The “endorsement” I hate most is the one that comes from one politician of another. The endorser may be boosting a friend or someone he works with. But often it’s a sham. Sometimes the two are even strangers to each other.
Politicians endorsing other candidates they’ve never even met has always been a vote killer for me. Party politics at it’s finest. Or worst. If you think such “blind” party line politics has been helpful for us in recent years, you haven’t been paying attention.
Then, take Chris Christie’s trip to New Hampshire awhile back to loudly announce his support for political transient, Scott Brown, for the U.S. Senate. Very firm words. Unqualified Christie backing. Yet, when immigrant Brown was “Senator Brown from Massachusetts,” Christie locked horns with him repeatedly and – in true Christie style – did so at the top of his lungs. Now it’s all better? Yeah, sure.

Political endorsements are almost always about getting an advantage or keeping the advantage. Chairman Christie of the Republican Governor’s Association, for example, is interested only in getting more Republicans in statehouses. Experience or qualifications be damned. Hand him a piece of paper with the name of your local Republican wannabe governor and Christie will make you think they grew up together. Buddies for life.

There’s nothing wrong with that per se. It’s just a job Christie and others are doing. But you need to know that because if you believe the hollow, verbal garbage and let the endorsement make your voting decision for you, then there’s a lot wrong.

And, of course, there’s the double-edged sword of endorsements. May look good to the one receiving the endorsement. Or, it may be a message to voters who don’t know the candidate but know they don’t like one or more of those doing the endorsing. Associated guilt, as it were.

The national political mess we’re in has been caused by a lot of things. But three factors stick out for me. First, too many voters don’t know one candidate from another and – like picking the “pretty brown horse” at the track – they cast a vote for the wrong reason. Second, too many of us don’t do our homework to find out which are the smart rabbits and which shouldn’t be allow to handle sharp objects.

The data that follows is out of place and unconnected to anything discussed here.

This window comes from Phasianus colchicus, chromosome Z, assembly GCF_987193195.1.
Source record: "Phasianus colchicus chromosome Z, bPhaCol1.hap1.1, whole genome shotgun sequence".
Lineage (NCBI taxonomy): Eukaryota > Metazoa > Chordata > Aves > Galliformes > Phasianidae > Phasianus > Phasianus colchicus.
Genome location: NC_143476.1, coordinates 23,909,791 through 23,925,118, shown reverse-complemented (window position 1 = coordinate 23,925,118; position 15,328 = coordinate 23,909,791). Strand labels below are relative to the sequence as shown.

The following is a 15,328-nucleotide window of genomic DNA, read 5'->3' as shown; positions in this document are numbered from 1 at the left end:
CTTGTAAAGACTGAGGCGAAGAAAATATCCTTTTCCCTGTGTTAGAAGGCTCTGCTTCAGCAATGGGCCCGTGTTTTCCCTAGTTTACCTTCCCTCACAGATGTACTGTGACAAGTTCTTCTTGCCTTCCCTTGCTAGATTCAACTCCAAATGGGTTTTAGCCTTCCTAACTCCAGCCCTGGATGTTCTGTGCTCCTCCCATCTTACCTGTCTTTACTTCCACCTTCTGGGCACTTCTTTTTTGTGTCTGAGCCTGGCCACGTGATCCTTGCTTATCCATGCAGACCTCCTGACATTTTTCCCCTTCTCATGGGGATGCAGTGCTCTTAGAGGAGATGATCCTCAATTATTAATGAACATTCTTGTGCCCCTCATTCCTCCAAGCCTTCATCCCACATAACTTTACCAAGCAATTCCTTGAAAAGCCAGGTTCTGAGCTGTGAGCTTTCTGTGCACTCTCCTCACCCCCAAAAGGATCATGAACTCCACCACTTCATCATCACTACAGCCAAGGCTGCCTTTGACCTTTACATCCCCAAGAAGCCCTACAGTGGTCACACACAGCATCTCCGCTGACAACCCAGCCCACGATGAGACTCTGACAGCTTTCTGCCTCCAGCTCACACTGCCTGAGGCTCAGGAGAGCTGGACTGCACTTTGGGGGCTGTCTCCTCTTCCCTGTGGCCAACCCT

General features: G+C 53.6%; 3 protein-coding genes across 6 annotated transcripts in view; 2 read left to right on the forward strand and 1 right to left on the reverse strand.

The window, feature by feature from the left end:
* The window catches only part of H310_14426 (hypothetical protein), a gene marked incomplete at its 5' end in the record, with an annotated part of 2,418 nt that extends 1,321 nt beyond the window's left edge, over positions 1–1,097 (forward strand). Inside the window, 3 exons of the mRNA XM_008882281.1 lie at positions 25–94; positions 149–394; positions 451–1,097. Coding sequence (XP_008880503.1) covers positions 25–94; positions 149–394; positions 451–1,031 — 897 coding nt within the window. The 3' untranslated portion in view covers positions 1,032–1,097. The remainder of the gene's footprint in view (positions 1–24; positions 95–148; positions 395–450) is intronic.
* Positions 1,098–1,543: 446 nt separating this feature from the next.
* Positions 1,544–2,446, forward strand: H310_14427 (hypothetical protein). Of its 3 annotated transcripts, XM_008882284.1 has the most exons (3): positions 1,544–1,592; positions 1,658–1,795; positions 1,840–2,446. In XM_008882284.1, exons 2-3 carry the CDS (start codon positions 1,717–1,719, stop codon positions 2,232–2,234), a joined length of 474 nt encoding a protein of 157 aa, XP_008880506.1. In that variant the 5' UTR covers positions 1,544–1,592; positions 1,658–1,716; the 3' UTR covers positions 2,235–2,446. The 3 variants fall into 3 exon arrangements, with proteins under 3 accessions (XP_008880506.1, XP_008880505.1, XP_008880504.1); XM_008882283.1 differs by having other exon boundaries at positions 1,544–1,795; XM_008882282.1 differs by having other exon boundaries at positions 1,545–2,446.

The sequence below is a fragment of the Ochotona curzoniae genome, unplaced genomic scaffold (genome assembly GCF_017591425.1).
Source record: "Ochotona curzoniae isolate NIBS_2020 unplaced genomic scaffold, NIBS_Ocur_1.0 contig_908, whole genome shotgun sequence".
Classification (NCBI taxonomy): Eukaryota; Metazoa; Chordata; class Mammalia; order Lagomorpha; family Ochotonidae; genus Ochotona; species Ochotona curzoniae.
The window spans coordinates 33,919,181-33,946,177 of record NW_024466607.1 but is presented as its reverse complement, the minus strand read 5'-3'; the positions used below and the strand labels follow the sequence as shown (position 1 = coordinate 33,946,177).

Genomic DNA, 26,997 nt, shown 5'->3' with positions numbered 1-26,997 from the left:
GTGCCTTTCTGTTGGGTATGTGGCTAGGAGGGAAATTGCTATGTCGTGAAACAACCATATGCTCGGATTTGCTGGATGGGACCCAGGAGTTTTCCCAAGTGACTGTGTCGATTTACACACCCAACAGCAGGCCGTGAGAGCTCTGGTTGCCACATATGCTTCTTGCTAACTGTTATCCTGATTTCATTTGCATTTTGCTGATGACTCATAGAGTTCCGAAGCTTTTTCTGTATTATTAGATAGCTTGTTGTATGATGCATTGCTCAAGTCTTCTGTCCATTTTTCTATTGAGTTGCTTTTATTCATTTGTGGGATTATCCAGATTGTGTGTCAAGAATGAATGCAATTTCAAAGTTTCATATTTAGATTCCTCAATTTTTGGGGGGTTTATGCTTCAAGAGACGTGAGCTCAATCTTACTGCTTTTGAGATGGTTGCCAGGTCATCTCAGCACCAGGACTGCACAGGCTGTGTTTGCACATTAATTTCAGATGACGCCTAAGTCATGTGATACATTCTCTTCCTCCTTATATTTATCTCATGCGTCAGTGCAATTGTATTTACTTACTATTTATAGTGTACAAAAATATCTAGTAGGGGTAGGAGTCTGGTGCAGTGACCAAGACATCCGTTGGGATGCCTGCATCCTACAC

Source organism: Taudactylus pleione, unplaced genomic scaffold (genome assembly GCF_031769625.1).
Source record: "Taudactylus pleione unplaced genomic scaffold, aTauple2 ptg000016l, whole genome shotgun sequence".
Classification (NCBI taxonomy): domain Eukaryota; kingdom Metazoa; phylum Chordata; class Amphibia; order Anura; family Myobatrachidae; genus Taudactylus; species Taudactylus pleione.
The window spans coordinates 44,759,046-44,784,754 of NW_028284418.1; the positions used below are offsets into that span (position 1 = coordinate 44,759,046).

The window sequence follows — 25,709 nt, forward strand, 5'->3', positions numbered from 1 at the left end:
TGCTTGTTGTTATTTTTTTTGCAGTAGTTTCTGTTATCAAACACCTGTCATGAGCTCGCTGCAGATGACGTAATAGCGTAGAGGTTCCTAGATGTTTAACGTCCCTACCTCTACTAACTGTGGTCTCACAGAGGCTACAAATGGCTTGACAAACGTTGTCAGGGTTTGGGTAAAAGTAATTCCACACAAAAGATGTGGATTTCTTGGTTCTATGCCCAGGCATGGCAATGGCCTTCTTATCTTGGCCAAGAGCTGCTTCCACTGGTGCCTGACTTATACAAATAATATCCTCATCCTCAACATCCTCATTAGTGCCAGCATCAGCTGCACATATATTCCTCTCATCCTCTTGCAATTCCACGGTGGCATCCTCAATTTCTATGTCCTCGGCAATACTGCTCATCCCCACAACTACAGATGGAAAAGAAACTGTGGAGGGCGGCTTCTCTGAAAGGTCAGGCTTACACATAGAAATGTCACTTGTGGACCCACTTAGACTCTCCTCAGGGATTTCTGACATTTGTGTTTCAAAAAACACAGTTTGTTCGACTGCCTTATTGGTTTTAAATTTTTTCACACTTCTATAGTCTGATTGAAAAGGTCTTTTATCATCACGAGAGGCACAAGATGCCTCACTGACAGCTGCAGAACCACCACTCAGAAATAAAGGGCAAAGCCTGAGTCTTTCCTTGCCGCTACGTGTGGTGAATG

And, third, many are “turned off” to politics – all politics – and either don’t vote or don’t make informed choices. So they wind up cancelling out wise decisions by more informed voters. And we wind up with a Louie Gohmert when we’d be better off with Gomer Pyle.

Each informed vote – honestly cast – does make a difference. That’s just a fact. Each vote. Every vote. But especially the vote that’s the result of a little research – a little extra effort – a little independent thought. The information is more easily accessible now than ever. Getting it is not hard.

What’s hard is living with the results of a bad vote – an uninformed vote – or a vote that wasn’t cast. Or falling for an endorsement of someone you don’t know BY someone you don’t know.

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Rainey

news

Here’s what public affairs news made the front page of newspapers in the Northwest today, excluding local crime, features and sports stories. (Newspaper names contracted with location)

Risk of wildfires rising (Boise Statesman, IF Post Register)
UI professors opposing campus gun carry (Boise Statesman)
Idaho Falls plans for big fireworks (IF Post Register)
WA state initiatives ready for fall voting (Lewiston Tribune, Moscow News)
New Nampa school superintendent takes over (Nampa Press Tribune)
Nampa Hobby Lobby opens in fall (Nampa Press Tribune)
Firefighters ready for fireworks aftermath (Nampa Press Tribune)

Highway 20 work proceeding (Corvallis Gazette)
New can, bottle recycling at Eugene (Eugene Register Guard)
Lane Co may exempt from Eugene leave plan (Eugene Register Guard)
Jackson libraries consider funding options (Medford Tribune)